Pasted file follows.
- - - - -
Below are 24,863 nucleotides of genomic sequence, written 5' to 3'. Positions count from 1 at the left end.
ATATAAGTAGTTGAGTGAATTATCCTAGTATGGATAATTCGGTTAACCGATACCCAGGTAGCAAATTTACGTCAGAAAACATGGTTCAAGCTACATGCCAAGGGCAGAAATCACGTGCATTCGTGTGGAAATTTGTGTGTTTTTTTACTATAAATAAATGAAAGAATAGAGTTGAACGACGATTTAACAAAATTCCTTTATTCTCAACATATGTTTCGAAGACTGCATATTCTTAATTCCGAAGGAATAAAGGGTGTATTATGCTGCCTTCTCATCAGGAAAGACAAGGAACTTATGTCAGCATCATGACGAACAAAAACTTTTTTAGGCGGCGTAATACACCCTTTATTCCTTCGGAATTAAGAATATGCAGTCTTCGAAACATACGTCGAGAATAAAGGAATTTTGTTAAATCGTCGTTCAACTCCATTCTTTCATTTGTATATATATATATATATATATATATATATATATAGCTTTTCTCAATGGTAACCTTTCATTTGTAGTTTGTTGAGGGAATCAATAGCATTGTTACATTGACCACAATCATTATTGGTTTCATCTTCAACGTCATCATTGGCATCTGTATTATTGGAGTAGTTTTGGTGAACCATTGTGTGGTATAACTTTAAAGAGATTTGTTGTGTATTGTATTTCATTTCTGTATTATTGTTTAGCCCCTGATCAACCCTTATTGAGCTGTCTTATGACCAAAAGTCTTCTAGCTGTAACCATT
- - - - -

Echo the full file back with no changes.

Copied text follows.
Below are 24,863 nucleotides of genomic sequence, written 5' to 3'. Positions count from 1 at the left end.
ATATAAGTAGTTGAGTGAATTATCCTAGTATGGATAATTCGGTTAACCGATACCCAGGTAGCAAATTTACGTCAGAAAACATGGTTCAAGCTACATGCCAAGGGCAGAAATCACGTGCATTCGTGTGGAAATTTGTGTGTTTTTTTACTATAAATAAATGAAAGAATAGAGTTGAACGACGATTTAACAAAATTCCTTTATTCTCAACATATGTTTCGAAGACTGCATATTCTTAATTCCGAAGGAATAAAGGGTGTATTATGCTGCCTTCTCATCAGGAAAGACAAGGAACTTATGTCAGCATCATGACGAACAAAAACTTTTTTAGGCGGCGTAATACACCCTTTATTCCTTCGGAATTAAGAATATGCAGTCTTCGAAACATACGTCGAGAATAAAGGAATTTTGTTAAATCGTCGTTCAACTCCATTCTTTCATTTGTATATATATATATATATATATATATATATATATAGCTTTTCTCAATGGTAACCTTTCATTTGTAGTTTGTTGAGGGAATCAATAGCATTGTTACATTGACCACAATCATTATTGGTTTCATCTTCAACGTCATCATTGGCATCTGTATTATTGGAGTAGTTTTGGTGAACCATTGTGTGGTATAACTTTAAAGAGATTTGTTGTGTATTGTATTTCATTTCTGTATTATTGTTTAGCCCCTGATCAACCCTTATTGAGCTGTCTTATGACCAAAAGTCTTCTAGCTGTAACCATT